11. shepd says:

    Is it okay that a criminal steals toll change from your car?

    No? Then neither is this.

  12. mcs328 says:

    Public humiliation and restitution. That should do it. Got to nip it in the bud.

  13. jariten says:

    In most places this should be prosecuted by the local da…not the store

  14. GuyGuidoEyesSteveDaveâ„¢ says:

    Any chance Johnny and Suzy wouldn’t tell Wal-Mart their names or give them their parent’s phone number and forced them to call the police? Or perhaps the kids took the advice given here many times and demanded the police be called? Also, from what has been said here many times, even if Wal-Mart declined prosecution, it is up to the DA to prosecute. So even IF Wal-Mart refused to cooperate, using the statements in the police report, they wouldn’t have to. Heck, maybe the parents wanted charges pressed, just to teach the kids a lesson.

    • hosehead says:

      All sounds plausible. Whatever the situation, I do not think there is anything to stick Wal*mart with on this one. If they cooperate with the prosecutor, can you fault them? If they do not, can you fault them? I do not thing so, unless I am missing something.

    • thistowniswrong says:

      Sounds possible to me.

      I used to work at a Claire’s Boutique (teen shoplifting heaven). So we caught tons of teenage shoplifters stealing $4 rings, $5 earrings, etc. We always called security (our mall had a satellite police station just for mall crimes. Not a great area) and let police/security deal with it. Usually the offender was released to the parents and banned from the mall.

      Time came when a 17-year-old was caught, the police called her mother, and her mom said “No. I’m not getting her again. Let her spend a night in jail.” So she did.

      Zero tolerance. Book ’em, Danno.

  15. Donkey Hoti says:

    Yes, they should.

  16. brinks says:

    It depends on how severe shoplifting is at that location. If they aren’t losing a huge chunk of profits from theft, they might let it go. However, of they’re being hit left and right, they’re going to want to send a message that theft will NOT be tolerated, no exceptions.

    Most companies I’ve worked for didn’t prosecute ANY shoplifters. No matter what they stole, the attitude was that prosecution was still going to be more expensive. That lead to plenty of the same people stealing over and over again, but, overall, the theft at these places was still pretty low.

    I just started as a manager of a company which takes on the opposite approach. We call the cops if a kid steals a $2 bracelet, we call their parents, and the parents get slapped with a $250 civil liability fee (fine?) even if we don’t prosecute. There’s a hell of a lot of theft in this company, but I can tell you it’s sure as hell not from repeat offenders. If you leave it up to a judgment call, you’re not sending the most effective message possible.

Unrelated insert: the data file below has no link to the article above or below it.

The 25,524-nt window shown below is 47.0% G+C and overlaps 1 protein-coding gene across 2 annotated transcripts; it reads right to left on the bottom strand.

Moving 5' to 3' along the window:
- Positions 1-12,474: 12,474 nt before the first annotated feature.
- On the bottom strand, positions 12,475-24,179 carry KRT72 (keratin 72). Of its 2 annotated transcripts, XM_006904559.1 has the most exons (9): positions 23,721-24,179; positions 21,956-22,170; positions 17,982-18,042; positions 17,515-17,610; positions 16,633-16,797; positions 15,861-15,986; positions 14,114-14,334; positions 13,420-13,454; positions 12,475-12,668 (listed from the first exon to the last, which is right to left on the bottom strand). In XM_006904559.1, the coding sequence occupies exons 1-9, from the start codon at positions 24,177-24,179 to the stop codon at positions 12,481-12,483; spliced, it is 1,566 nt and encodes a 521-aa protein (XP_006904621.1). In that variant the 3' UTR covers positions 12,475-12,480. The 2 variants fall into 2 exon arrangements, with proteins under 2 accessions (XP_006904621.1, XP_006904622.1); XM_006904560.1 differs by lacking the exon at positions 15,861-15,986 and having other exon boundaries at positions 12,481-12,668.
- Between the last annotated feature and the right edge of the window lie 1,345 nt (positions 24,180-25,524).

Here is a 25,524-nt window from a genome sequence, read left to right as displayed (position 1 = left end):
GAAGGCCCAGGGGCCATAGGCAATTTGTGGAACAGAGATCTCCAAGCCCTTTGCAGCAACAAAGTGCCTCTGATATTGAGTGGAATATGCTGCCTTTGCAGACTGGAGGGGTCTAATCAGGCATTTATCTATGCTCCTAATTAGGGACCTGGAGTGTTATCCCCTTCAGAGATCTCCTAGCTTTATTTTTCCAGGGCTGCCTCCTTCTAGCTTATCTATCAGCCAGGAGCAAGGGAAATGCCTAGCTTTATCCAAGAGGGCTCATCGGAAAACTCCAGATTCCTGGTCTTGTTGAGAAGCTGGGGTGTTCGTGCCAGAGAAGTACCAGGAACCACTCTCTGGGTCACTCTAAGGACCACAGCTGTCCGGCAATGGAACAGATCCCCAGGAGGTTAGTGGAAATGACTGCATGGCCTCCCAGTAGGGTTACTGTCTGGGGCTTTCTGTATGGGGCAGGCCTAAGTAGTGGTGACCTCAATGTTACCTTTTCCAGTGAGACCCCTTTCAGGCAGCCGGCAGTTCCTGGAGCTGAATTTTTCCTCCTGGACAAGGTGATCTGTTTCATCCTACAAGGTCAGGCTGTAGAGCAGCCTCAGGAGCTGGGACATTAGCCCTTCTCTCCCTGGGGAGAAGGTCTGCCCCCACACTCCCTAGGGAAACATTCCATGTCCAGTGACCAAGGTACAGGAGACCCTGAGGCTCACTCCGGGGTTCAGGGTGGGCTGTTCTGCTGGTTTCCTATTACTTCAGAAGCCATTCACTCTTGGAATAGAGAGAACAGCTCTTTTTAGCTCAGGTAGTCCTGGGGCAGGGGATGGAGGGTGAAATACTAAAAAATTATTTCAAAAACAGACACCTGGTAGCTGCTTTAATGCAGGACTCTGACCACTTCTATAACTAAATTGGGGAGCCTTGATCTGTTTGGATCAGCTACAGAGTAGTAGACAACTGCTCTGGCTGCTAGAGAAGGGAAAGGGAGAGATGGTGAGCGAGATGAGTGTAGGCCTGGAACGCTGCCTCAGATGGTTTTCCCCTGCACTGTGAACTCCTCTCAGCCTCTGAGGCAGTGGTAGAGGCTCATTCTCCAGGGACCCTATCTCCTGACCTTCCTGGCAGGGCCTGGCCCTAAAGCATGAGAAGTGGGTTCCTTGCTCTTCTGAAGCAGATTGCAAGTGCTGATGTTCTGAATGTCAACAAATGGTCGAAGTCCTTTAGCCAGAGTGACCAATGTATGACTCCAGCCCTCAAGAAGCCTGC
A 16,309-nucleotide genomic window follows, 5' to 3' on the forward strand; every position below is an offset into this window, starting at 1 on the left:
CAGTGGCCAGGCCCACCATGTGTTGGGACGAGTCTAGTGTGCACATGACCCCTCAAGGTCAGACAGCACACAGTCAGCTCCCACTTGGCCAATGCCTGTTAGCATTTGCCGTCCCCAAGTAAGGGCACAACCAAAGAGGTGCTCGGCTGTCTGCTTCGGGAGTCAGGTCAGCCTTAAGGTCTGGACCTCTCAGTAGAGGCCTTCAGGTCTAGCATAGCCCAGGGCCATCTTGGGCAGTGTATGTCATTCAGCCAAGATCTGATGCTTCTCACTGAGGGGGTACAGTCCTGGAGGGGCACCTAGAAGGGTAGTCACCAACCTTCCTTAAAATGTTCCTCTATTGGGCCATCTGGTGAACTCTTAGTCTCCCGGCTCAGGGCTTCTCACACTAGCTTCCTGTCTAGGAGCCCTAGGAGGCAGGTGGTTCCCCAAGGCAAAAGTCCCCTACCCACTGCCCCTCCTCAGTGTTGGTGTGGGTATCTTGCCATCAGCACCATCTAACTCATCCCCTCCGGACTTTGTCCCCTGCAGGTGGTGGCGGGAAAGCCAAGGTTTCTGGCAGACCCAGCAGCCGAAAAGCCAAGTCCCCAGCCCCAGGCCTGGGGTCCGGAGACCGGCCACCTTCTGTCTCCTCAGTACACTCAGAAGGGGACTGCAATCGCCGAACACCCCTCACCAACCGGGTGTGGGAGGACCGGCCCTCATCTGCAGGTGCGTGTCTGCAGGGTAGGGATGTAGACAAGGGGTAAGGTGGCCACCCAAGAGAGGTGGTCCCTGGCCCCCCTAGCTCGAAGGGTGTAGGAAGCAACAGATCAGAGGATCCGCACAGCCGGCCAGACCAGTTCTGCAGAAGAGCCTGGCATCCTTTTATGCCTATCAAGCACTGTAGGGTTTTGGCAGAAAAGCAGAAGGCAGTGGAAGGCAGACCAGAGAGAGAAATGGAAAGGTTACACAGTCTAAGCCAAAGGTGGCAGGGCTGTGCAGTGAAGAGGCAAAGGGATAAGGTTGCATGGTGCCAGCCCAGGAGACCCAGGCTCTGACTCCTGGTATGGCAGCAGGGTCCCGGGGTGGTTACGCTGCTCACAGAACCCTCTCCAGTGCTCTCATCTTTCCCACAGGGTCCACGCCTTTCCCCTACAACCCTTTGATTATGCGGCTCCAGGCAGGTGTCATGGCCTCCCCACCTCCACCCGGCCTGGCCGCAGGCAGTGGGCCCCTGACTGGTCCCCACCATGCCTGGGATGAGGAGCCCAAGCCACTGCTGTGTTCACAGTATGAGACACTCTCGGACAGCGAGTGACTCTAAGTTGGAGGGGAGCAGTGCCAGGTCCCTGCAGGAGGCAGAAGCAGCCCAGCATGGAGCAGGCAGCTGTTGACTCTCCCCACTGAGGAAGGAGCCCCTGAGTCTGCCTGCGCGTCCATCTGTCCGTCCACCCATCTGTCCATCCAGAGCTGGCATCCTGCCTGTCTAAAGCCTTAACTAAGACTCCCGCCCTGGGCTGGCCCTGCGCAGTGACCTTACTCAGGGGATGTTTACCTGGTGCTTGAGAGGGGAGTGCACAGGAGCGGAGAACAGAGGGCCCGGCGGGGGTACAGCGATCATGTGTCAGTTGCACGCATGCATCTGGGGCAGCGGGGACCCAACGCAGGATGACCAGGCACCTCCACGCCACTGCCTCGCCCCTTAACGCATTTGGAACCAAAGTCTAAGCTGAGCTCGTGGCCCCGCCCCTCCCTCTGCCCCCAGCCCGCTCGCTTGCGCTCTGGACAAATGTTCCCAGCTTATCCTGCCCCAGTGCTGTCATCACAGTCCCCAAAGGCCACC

• zman2rw says:

      Why does it cost the company to prosecute? Once the police are called it’s out of the companies hands, all up to the DA.

  17. MDSasquatch says:

    Stealing is Stealing; look at it this way, how would you feel if they stole a $2 bracelet from your daughter? Does the value make it any less objectionable?

    Only question left to answer is lethal injection or electric chair…

    • Loias supports harsher punishments against corporations says:

      My daughter only stole the bracelet from Walmart, so I couldn’t care less if you daughter takes it as well.

    • zandar says:

      there is a difference. My daughter isn’t the biggest retailer on the planet; conversely, i wouldn’t read WalMart a bedtime story or kiss it on the head at night.

      I think this should be left in the hands of parents, personally.

      • Gulliver says:

        I am all for the parents being prosecuted as well. YOU raised them. If somewhere they ever thought shoplifting was acceptable it was on the parents. I guess its the same parent who thinks cheating the system to get extra refills, or download free music, or telling their kid to say they are 11 for a cheaper ticket. You reap what you sow. I think the girls should be required to work at a Wal Mart and see what you will become if you continue to steal

      • Griking says:

        I absolutely believe that the parents should deal with it…after they’re processed down town.

        • Griking says:

          Also another way of looking at it is that it was the parent’s responsibility to raise their kids to understand that this behavior isn’t acceptable. If the parents were able to deal with it then it wouldn’t have happened in the first place.

    • Dyrenia says:

      Better stop them at bracelets. Next time, it might be for cash, at gunpoint.

    • Groanan says:

      Your analogy is flawed. The difference between a $2 bracelet at Walmart, and your daughter’s $2 bracelet, is that the first is fungible and the later is not.

  18. B* says:

    I think most kids steal at least once, it’s normal behavior. Calling their parents to come get them is the most appropriate thing for small amounts like that. For most kids that’s plenty deterrent, was for me!

    • pop top says:

      If you’re under 13 then yes, calling the parents would be more appropriate. But you’d think at 15 and 17 you would know for certain that stealing is wrong. There needs to be a little more than parental intervention here. Not jail time or anything too harsh, but an actual punishment.

    • dru_zod says:

      That would work unless the parents just don’t care. I know of some parents who truly would not care that their children had been shoplifting and they would probably side with the kids. In some cases, the parents might have taught the kids how to shoplift!

  19. humphrmi says:

    I think calling the police is appropriate in any case of shoplifting, regardless of age or amount. Otherwise they might as well put a sign on the door: “Under 18? Under $25? Skip the check-out lines, and go right out!”